This enables the school to share the latest information about pupils with external agencies effectively and swiftly. Leaders follow up referrals diligently and monitor the impact of actions closely. Pupils say that they feel safe in school and know who to go to if they have any worries.

They also know what to do to help keep themselves safe in different situations, including when online. Inspection findings ? Pupils’ outcomes in mathematics are strong because learning is planned well. Teachers use resources effectively in order to support the pupils’ understanding of new and complex mathematical ideas.

Pupils receive effective support and guidance as they tackle mathematical tasks in lessons and after they have finished a series of tasks covering a specific aspect of mathematics. Pupils’ reasoning skills are good because they are asked routinely to justify their thinking. Teachers know their pupils’ needs well and typically provide appropriate challenge for different groups of pupils.

However, there is scope to increase the level of challenge in some mathematical tasks. There are times when questions do not probe pupils’ knowledge and understanding in enough depth. Learning slows as a result.

? Leaders and staff have put in place strategies that have had a positive impact on pupils’ achievement in writing. Teachers use a wide range of engaging texts to support pupils’ learning well. For example, ‘Kensuke’s Kingdom’ provided a good opportunity for pupils to explore different aspects of a character in detail.

Staff plan effective opportunities for pupils to develop their skills by writing in different subjects. Teachers and leaders meet regularly to discuss in depth the progress of pupils. They put in place support for pupils who have not made as much progress as they should in writing.

Senior leaders monitor the impact of this support closely. Boys who have not made enough progress historically, now make strong progress. This is because the teaching of writing is planned carefully to build on pupils’ current skills.

As a result, pupils have a secure understanding of how to structure different types of writing with increasing detail and chronology. Phonics is taught well, and pupils use their phonics knowledge to spell words accurately. ? Disadvantaged pupils achieve well in mathematics, including those with special educational needs and/or disabilities (SEND).

They receive effective support that focuses successfully on where knowledge and understanding is more limited. This enables pupils to make strong gains in their learning. Effective leadership has supported teachers and support staff to be consistent in promoting disadvantaged pupils’ mathematical fluency.

Evidence in lessons and the work in pupils’ books show that pupils are confident with their basic skills and have regular opportunities to develop their mathematical reasoning at an increasingly advanced level. Current school assessment information also shows that disadvantaged pupils are making stronger progress in their mathematics than previously. ? Disadvantaged pupils’ attendance has in the past been too low.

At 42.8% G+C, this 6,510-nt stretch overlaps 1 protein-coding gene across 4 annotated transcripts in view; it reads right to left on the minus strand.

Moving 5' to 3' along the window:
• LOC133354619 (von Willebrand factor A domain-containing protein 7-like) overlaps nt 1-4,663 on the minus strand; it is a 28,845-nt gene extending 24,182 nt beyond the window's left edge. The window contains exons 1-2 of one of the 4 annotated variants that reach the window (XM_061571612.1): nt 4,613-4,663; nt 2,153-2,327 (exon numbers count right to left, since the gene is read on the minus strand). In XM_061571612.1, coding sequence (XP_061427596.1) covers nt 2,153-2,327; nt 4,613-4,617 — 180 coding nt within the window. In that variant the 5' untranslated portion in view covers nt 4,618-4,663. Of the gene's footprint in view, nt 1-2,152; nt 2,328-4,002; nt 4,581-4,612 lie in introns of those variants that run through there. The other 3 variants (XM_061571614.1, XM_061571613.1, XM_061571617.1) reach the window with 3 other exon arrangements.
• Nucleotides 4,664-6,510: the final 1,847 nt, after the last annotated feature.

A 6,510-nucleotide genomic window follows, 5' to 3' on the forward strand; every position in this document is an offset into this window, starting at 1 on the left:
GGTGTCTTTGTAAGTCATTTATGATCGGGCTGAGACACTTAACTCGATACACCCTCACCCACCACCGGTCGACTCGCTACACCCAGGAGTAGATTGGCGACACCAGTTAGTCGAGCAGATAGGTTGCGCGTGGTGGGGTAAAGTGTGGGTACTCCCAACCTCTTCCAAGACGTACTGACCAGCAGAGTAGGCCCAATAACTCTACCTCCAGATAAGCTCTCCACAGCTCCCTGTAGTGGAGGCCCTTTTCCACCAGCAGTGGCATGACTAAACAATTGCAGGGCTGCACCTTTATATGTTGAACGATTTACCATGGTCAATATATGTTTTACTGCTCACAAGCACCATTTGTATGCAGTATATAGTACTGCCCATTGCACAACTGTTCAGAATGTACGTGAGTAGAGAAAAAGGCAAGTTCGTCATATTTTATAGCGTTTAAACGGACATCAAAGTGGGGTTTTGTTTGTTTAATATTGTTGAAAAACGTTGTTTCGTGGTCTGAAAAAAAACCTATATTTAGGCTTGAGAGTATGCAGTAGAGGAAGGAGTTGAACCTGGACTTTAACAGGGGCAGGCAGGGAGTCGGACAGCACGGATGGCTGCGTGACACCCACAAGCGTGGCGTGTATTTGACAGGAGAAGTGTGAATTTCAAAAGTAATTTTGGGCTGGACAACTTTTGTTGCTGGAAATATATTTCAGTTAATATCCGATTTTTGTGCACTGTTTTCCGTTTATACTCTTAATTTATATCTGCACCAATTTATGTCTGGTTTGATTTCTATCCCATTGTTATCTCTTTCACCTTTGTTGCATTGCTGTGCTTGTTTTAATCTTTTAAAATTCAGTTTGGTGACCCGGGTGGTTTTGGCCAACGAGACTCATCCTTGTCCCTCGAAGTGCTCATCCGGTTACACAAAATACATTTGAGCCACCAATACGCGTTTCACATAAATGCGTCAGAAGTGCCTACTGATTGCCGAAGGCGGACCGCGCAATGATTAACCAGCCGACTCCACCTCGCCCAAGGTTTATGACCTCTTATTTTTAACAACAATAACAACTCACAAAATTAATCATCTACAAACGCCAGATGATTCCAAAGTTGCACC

You have ensured that there are effective systems to check pupils’ attendance and punctuality. You and other leaders act swiftly when there are any concerns regarding pupils’ attendance. School leaders challenge and support parents to improve their children’s attendance.

You work closely with external agencies to provide help and targeted support for families if their children’s attendance starts to fall. As a result of leaders’ actions, the proportion of disadvantaged pupils who are absent from school has reduced significantly this year and their attendance is close to that of other pupils and above the national average. This has impacted positively on disadvantaged pupils’ achievement.

Next steps for the school Leaders and those responsible for governance should ensure that: ? in mathematics teachers plan learning that challenges all pupils at an appropriate level, so that their outcomes improve further ? staff use questioning more consistently to develop pupils’ understanding and extend learning in mathematics. I am copying this letter to the chair of the governing body, the director of education for the Diocese of Oxford, the regional schools commissioner and the director of children’s services for Buckinghamshire. This letter will be published on the Ofsted website.

Yours sincerely Richard Blackmore Ofsted Inspector Information about the inspection During this inspection, I met with you, other school leaders, members of the governing body and two representatives from the Oxford Diocese and Buckinghamshire Schools Trust. I also had a telephone conversation with a local authority school improvement adviser. I also met staff and a group of pupils.

I considered 62 responses from parents to Parent View, Ofsted’s online questionnaire, including free-text comments, and 10 responses to the staff survey. I visited classes in the early years, key stage 1 and key stage 2, and I looked at examples of pupils’ work from a range of subjects and year groups. I also looked at documentation covering different aspects of the school’s work, including safeguarding and the school’s self-evaluation.